Back to Mortdale School

As told by Mr. E. Fletcher, of Frederick Street, Penshurst
Mr. Fletcher was one of the pupils who enrolled in the opening day of the first Mortdale School, built in 1888.
(Booklet obtained by courtesy of Mrs. J. Wotherspoon, Mortdale Public School.)

Please note that some of the terms used in this article reflect the attitude of the author or the period in which the item was written and may be considered inappropriate today.

A Brief History of Mortdale
Because of the shallowness of Botany Bay and the difficulty of clearing land, settlement of the St. George area was slow. But as numbers and the need for land increased the people were encouraged to move to the area.

Early land was at first granted by governors. In 1833 James Oatley, a watchmaker, was granted 300 acres around the Georges River area by Governor Bourke.

In 1861 Thomas Sutcliffe Mort acquired land which was originally called Mort’s Hill but later became known as Mortdale.

The Mort estate was then subdivided. The brickworks was established in 1884. For a time it was the only industry in the area. The bricks were handmade and very soft and porous. This pit closed and was replaced by a mechanised one. Only about thirty or forty persons were in that area then. The brickworks siding came into use in 1886. In 1888 the eastern part of Kemps farm was acquired for school purposes. A few houses mostly semi-detached were now erected. Most of these still exist though some have been modernised. The most prominent building was the two-storied one at the Princes Street corner. It was the first Post Office combined grocery store. About 1897 the Post Office was moved to the two-storied building opposite our present school.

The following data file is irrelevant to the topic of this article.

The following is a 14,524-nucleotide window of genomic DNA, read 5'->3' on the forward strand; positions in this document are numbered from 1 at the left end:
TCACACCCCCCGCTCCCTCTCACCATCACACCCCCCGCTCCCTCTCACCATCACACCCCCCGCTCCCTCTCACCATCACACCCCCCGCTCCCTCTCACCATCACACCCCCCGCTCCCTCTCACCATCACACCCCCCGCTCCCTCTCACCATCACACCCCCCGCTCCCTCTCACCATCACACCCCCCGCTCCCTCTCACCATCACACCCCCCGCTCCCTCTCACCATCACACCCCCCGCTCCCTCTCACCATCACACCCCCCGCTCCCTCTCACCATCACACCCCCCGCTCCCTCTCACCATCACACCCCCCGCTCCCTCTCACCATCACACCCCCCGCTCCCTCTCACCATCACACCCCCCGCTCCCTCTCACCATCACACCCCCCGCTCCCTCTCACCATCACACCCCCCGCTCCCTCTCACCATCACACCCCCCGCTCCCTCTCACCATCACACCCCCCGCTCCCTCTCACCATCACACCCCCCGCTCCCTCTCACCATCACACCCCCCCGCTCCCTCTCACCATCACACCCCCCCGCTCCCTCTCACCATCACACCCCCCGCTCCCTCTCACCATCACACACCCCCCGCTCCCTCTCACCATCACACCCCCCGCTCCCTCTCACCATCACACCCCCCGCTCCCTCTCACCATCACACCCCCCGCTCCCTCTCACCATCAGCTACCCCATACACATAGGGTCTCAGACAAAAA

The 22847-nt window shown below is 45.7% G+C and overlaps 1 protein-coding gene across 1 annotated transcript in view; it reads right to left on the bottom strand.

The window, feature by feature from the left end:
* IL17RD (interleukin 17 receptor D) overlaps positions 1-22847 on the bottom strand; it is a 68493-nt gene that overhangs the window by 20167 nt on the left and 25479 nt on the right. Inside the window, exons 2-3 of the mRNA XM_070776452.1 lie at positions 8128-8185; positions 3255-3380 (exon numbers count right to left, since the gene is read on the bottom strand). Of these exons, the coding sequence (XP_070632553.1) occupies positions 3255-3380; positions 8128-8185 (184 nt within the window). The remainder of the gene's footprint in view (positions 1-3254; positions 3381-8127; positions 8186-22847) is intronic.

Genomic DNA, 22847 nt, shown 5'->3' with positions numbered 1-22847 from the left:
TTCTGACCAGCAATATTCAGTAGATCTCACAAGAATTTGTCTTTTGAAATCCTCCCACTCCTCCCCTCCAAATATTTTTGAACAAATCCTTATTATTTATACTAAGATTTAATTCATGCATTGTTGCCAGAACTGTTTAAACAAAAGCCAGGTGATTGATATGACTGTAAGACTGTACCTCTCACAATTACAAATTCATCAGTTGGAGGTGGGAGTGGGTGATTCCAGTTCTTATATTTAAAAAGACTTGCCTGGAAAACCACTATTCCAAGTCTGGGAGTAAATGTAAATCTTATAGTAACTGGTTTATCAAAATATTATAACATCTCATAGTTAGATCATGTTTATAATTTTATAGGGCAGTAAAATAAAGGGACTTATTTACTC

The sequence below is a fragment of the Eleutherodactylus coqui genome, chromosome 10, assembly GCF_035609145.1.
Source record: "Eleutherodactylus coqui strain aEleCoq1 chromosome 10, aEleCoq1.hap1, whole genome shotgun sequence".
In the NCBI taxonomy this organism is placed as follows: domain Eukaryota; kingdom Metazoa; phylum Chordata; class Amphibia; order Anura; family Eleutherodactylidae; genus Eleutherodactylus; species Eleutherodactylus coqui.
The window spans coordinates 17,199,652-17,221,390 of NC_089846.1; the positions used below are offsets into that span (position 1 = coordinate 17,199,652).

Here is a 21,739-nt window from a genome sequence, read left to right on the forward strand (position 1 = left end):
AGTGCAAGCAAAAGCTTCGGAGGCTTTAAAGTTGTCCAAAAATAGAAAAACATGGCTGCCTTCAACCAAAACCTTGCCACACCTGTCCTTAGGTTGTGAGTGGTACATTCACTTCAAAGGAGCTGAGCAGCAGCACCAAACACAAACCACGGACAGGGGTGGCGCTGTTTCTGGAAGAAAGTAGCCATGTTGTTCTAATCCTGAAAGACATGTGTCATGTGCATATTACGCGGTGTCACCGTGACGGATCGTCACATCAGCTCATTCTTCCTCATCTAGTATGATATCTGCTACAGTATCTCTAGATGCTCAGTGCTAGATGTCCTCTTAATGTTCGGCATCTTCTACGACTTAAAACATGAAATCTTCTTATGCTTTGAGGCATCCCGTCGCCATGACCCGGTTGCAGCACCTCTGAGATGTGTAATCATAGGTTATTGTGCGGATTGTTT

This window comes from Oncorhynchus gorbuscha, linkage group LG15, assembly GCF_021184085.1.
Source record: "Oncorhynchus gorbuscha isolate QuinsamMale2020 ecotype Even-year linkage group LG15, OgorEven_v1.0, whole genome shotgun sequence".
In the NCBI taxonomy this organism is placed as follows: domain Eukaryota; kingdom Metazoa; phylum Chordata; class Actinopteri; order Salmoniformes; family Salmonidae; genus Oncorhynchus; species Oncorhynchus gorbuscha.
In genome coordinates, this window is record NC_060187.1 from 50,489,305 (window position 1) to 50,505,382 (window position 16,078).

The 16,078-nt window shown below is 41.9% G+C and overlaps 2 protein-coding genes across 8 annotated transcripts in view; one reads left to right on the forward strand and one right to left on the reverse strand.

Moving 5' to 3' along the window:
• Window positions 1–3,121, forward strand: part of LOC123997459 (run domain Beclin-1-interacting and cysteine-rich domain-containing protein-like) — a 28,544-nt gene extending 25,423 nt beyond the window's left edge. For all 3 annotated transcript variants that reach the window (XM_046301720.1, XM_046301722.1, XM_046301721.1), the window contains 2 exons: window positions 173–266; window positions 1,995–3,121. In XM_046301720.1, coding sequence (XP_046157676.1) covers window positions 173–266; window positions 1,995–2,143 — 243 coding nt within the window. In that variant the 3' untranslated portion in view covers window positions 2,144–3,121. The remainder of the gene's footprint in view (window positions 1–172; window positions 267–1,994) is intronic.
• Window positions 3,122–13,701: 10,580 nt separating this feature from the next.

Mortdale Station was opened on 20th March in 1897. The original station has been demolished while a subway replaces the old level crossing and gates. The first electric train in N. S. W. ran from Sydney to Oatley and began operation on 1st March 1926.

Mortdale Public School was erected in 1888 and was a brick building which housed three blocks of desks and forms. Mr. Joseph Coleman was in charge and occupied the school buildings. This has since been demolished. The actual opening was in January, 1889, after the Christmas holidays. As it was not quite ready, the pupils were sent home and came back a week later. In 1892 a classroom was added and Miss Ritz was appointed assistant teacher. She stayed for 3 years. Mr. Garden succeeded Mr. Coleman.